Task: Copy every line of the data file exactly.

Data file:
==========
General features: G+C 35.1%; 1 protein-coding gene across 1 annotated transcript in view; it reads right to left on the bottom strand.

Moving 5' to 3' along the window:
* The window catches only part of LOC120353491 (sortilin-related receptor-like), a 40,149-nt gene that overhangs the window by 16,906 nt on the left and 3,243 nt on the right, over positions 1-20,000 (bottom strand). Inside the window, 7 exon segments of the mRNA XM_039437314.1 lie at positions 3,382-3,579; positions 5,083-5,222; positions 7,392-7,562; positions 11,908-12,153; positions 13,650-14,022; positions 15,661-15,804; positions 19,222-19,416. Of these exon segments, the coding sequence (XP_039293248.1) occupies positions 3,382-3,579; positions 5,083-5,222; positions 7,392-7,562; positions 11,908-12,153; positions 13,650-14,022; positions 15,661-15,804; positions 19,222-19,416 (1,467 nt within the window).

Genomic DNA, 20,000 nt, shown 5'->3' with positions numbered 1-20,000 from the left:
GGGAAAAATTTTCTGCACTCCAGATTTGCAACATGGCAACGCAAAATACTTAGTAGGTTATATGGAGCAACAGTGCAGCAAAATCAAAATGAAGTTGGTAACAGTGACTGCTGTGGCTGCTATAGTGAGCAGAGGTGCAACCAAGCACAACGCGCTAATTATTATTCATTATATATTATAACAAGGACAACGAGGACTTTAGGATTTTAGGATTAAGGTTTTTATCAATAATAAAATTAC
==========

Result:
General features: G+C 35.1%; 1 protein-coding gene across 1 annotated transcript in view; it reads right to left on the bottom strand.

Moving 5' to 3' along the window:
* The window catches only part of LOC120353491 (sortilin-related receptor-like), a 40,149-nt gene that overhangs the window by 16,906 nt on the left and 3,243 nt on the right, over positions 1-20,000 (bottom strand). Inside the window, 7 exon segments of the mRNA XM_039437314.1 lie at positions 3,382-3,579; positions 5,083-5,222; positions 7,392-7,562; positions 11,908-12,153; positions 13,650-14,022; positions 15,661-15,804; positions 19,222-19,416. Of these exon segments, the coding sequence (XP_039293248.1) occupies positions 3,382-3,579; positions 5,083-5,222; positions 7,392-7,562; positions 11,908-12,153; positions 13,650-14,022; positions 15,661-15,804; positions 19,222-19,416 (1,467 nt within the window).

Genomic DNA, 20,000 nt, shown 5'->3' with positions numbered 1-20,000 from the left:
GGGAAAAATTTTCTGCACTCCAGATTTGCAACATGGCAACGCAAAATACTTAGTAGGTTATATGGAGCAACAGTGCAGCAAAATCAAAATGAAGTTGGTAACAGTGACTGCTGTGGCTGCTATAGTGAGCAGAGGTGCAACCAAGCACAACGCGCTAATTATTATTCATTATATATTATAACAAGGACAACGAGGACTTTAGGATTTTAGGATTAAGGTTTTTATCAATAATAAAATTAC